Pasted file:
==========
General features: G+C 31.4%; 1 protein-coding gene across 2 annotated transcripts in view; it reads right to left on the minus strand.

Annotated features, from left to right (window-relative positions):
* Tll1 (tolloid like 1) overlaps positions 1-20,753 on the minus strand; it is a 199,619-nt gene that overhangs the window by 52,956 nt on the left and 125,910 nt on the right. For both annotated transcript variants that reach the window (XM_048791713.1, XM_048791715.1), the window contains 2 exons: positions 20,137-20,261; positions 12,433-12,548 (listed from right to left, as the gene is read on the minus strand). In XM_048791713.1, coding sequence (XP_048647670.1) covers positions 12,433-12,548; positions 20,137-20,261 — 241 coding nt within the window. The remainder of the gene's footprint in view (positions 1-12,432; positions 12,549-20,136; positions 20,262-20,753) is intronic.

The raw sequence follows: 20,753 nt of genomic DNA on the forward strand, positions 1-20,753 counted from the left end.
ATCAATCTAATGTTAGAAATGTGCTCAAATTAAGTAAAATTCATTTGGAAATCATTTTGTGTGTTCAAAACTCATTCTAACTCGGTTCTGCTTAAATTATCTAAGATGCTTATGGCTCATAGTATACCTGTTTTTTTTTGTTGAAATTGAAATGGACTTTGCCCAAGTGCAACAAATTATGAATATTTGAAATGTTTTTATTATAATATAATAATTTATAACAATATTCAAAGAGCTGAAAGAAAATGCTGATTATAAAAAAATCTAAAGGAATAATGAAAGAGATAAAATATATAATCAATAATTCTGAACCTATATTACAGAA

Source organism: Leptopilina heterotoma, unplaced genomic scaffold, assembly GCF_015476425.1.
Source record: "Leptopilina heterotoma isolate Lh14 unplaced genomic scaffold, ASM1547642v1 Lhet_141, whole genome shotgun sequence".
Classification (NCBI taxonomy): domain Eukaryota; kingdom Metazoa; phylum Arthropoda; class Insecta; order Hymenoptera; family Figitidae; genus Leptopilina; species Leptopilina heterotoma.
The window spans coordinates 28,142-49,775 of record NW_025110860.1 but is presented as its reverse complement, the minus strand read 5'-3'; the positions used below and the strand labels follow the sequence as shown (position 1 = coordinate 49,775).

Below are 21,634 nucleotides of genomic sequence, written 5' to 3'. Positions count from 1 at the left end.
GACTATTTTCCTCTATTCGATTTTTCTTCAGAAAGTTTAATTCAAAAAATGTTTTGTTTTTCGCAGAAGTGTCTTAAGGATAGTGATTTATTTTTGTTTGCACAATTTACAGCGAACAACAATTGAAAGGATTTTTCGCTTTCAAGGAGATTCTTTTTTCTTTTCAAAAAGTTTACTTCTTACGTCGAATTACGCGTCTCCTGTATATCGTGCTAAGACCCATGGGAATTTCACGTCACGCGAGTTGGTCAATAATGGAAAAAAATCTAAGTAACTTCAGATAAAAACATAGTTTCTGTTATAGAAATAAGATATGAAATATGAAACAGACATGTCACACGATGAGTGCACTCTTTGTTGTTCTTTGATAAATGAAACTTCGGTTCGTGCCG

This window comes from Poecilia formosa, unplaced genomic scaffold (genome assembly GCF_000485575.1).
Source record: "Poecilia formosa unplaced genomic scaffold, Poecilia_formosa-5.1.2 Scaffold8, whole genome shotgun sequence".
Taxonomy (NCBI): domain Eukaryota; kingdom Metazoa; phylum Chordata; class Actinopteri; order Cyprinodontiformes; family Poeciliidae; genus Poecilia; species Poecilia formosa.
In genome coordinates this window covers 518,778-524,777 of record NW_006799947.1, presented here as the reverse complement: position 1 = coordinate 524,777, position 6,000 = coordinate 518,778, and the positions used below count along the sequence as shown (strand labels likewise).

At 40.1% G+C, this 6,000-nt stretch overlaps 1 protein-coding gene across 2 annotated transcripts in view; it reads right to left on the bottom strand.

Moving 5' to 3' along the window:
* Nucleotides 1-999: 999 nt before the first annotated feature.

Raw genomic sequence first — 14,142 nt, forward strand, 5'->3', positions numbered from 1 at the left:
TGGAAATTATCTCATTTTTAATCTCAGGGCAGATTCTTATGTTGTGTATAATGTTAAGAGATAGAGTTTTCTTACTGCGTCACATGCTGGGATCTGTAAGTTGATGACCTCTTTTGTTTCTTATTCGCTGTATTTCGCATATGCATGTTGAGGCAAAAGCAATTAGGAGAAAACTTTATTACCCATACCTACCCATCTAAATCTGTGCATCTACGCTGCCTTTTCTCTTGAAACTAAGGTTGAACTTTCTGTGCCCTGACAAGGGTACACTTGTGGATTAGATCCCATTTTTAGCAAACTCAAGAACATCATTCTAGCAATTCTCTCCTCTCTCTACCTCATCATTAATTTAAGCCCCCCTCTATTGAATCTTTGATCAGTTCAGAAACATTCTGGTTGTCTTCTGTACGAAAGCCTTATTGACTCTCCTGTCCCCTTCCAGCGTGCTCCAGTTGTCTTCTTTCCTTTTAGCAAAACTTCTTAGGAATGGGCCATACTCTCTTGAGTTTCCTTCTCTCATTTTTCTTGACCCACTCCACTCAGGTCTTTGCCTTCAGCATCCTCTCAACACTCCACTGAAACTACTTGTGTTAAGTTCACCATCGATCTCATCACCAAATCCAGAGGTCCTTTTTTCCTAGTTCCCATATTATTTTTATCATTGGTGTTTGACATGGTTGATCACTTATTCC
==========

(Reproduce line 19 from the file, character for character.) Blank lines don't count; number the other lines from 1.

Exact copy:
Raw genomic sequence first — 14,142 nt, forward strand, 5'->3', positions numbered from 1 at the left: